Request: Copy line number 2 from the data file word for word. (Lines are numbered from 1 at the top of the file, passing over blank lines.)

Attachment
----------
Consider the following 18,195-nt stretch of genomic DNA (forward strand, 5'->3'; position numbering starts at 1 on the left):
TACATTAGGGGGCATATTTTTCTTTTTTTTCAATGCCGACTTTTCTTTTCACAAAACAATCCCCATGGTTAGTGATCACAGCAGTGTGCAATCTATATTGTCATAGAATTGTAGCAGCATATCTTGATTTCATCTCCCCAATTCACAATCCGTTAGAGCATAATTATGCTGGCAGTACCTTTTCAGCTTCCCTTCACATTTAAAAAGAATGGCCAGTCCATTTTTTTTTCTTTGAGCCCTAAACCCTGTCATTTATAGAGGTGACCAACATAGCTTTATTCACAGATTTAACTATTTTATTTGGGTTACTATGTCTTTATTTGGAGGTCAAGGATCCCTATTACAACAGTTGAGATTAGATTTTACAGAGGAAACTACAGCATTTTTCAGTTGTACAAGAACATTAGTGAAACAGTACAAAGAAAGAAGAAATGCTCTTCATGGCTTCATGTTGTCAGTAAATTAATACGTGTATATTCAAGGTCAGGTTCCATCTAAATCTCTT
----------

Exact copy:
TACATTAGGGGGCATATTTTTCTTTTTTTTCAATGCCGACTTTTCTTTTCACAAAACAATCCCCATGGTTAGTGATCACAGCAGTGTGCAATCTATATTGTCATAGAATTGTAGCAGCATATCTTGATTTCATCTCCCCAATTCACAATCCGTTAGAGCATAATTATGCTGGCAGTACCTTTTCAGCTTCCCTTCACATTTAAAAAGAATGGCCAGTCCATTTTTTTTTCTTTGAGCCCTAAACCCTGTCATTTATAGAGGTGACCAACATAGCTTTATTCACAGATTTAACTATTTTATTTGGGTTACTATGTCTTTATTTGGAGGTCAAGGATCCCTATTACAACAGTTGAGATTAGATTTTACAGAGGAAACTACAGCATTTTTCAGTTGTACAAGAACATTAGTGAAACAGTACAAAGAAAGAAGAAATGCTCTTCATGGCTTCATGTTGTCAGTAAATTAATACGTGTATATTCAAGGTCAGGTTCCATCTAAATCTCTT